Safe To Grow

I watched a video some local t-girls made of their night powl through consignment shops and bars.

They ended by stopping outside a closed local gay bar and talking about buying it to be opened as a trans-friendly space.

In their imaginations, they wanted it to be open for new girls so they could have somewhere to come out.

My dream is different.

I want a place that is safe enough to bring out old trannys.

I imagine somewhere that the experience of years can be brought out and shared.

This is no small challenge.

Transpeople who have achieved some level of assimilation in their lives also have something to lose.

It’s easy for us to believe that we have claimed a life based on being silent about our biology, our history, our transgression, our queerness, and breaking that silence risks everything we have gained.

I remember being asked by a WBT person what I would say about a woman who had a husband, who had mothered a family, who had a network of girlfriends.  Wasn’t she really a woman?

Yes, I agreed.  And really proof that it is the choices you make that define your life, and not your birth sex.  She proves that being a woman is about being a woman, and not about what is between your legs, now or in the past.

The visible trans experience is usually all about the adolescent and the iconoclastic transpeople.

Wouldn’t it be lovely if the assimilated transpeople also had a voice, had a place to share?

But they know the cost.  They won’t just jump into interviews, expose themselves to abuse and pressure.  They have been there and done that.

And much of that pressure comes from newly out or not out transpeople.  You see, they live in the “should” of trans, the claiming experience, rather than in the reality of trans, the life experience.

I have seen new transsexuals claim that they would never go back, and dismiss transpeople who live complicated lives in order to satisfy their obligations.   In a film I even saw a leader dismiss any transwomen who let their teenage kids call them “Dad.”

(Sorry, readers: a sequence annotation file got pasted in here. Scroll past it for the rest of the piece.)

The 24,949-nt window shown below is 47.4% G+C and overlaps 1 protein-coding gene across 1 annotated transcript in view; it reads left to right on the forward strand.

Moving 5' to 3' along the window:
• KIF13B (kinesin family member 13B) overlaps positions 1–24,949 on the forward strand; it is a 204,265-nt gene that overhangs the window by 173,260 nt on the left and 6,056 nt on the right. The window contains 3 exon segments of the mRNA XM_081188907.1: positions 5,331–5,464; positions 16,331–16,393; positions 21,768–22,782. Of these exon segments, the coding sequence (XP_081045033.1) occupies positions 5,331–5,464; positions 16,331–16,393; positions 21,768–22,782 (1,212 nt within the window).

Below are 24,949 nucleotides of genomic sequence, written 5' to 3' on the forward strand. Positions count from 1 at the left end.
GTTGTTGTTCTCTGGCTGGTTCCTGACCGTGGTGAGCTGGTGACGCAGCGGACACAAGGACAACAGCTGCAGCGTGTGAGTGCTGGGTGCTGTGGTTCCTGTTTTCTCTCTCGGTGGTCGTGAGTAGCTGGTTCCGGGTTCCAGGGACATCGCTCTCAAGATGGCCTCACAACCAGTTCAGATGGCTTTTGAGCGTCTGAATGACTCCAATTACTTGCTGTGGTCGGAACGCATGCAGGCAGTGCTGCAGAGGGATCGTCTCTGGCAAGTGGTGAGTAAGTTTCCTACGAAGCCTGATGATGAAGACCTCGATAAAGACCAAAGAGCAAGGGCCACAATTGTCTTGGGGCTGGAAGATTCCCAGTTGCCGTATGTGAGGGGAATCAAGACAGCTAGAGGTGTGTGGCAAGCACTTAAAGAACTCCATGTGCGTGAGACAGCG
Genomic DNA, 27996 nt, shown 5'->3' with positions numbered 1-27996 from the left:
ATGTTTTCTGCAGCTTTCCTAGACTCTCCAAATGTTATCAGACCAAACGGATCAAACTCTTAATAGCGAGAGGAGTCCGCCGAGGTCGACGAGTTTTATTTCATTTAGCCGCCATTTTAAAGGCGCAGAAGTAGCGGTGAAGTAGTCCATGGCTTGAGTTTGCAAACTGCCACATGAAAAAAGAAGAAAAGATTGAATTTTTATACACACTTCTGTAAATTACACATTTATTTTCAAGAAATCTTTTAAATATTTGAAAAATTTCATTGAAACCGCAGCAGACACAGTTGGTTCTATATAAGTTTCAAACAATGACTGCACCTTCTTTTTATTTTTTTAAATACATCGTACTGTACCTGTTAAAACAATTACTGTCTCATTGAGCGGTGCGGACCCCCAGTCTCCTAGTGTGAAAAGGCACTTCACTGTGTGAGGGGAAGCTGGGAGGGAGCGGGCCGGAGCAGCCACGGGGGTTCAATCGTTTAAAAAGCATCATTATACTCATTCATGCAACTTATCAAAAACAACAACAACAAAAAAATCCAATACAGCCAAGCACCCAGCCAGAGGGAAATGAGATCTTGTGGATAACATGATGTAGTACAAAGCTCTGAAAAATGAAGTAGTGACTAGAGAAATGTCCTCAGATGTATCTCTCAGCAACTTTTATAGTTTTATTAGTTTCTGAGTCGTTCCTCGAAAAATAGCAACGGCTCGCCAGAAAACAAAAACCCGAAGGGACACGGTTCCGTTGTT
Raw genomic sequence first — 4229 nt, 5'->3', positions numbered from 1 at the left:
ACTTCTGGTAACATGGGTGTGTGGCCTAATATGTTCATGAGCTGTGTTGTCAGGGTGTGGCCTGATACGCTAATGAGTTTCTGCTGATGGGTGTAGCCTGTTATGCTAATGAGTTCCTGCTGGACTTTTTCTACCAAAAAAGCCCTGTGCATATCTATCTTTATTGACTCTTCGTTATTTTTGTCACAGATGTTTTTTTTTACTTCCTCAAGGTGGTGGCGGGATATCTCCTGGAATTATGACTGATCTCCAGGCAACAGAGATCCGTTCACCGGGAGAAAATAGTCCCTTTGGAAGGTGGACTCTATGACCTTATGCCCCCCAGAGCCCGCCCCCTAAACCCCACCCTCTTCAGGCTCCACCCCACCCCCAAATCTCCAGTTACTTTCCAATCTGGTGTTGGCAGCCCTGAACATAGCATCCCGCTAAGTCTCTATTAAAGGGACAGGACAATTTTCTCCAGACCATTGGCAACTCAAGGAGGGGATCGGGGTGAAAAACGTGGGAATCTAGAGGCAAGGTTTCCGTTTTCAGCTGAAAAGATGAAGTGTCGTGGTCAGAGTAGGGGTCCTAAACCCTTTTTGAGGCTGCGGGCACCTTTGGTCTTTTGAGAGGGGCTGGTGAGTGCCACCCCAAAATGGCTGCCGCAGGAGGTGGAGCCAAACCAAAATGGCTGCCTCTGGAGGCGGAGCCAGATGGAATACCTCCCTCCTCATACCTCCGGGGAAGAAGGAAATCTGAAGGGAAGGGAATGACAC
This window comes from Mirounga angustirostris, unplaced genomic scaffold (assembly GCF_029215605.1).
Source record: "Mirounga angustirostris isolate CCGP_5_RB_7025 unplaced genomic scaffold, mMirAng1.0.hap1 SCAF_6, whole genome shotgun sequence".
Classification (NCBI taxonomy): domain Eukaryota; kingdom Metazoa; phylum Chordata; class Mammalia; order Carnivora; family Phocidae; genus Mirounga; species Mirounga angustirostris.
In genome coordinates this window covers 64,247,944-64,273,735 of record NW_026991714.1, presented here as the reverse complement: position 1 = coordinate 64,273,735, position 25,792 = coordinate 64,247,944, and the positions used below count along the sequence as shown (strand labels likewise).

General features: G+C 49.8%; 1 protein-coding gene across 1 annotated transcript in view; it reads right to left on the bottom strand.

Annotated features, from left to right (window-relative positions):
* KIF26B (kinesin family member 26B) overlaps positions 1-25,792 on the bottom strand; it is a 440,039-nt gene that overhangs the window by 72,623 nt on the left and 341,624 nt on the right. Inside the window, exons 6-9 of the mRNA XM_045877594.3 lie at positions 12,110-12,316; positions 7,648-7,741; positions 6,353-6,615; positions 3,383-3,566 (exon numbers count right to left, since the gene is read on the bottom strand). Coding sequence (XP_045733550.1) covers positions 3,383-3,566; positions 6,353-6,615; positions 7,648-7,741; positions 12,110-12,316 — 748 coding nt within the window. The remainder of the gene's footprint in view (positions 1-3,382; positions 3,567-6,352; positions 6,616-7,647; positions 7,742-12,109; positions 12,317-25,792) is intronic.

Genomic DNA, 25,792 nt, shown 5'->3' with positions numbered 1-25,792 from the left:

I have seen crossdressers assert that anyone assigned as male at birth must be like them, and gay men assume that transsexual women are “in drag.”

And when mature transpeople share their experiences, and the limits of them, I have seen them shouted down by baby trannys who need to hold onto their dreams.

There is a reason that so many transpeople walk away from the structures of the interlocking communities around trans as they mature.   There is little point fighting the same old fights and exposing yourself to the same old attacks when you can focus on the much more important and nuanced job of building a graceful & potent life.

For a number of reasons, this notion is hard to explain to transpeople who are just coming out, or who have resisted transforming and assimilating.  I suspect these are the same reasons it’s hard for adults and teenagers to be peers; they have different goals and different experience.  Stories only stay simple until they are not simple anymore, and then they are twisted, detailed, challenging and real.

I don’t imagine making safe space for people to come out.

Rather I imagine making safe space for people to grow up.

And that means respect for challenges and nuance, means honoring not just our dreams but also our scars.

That seems a long way away, though.

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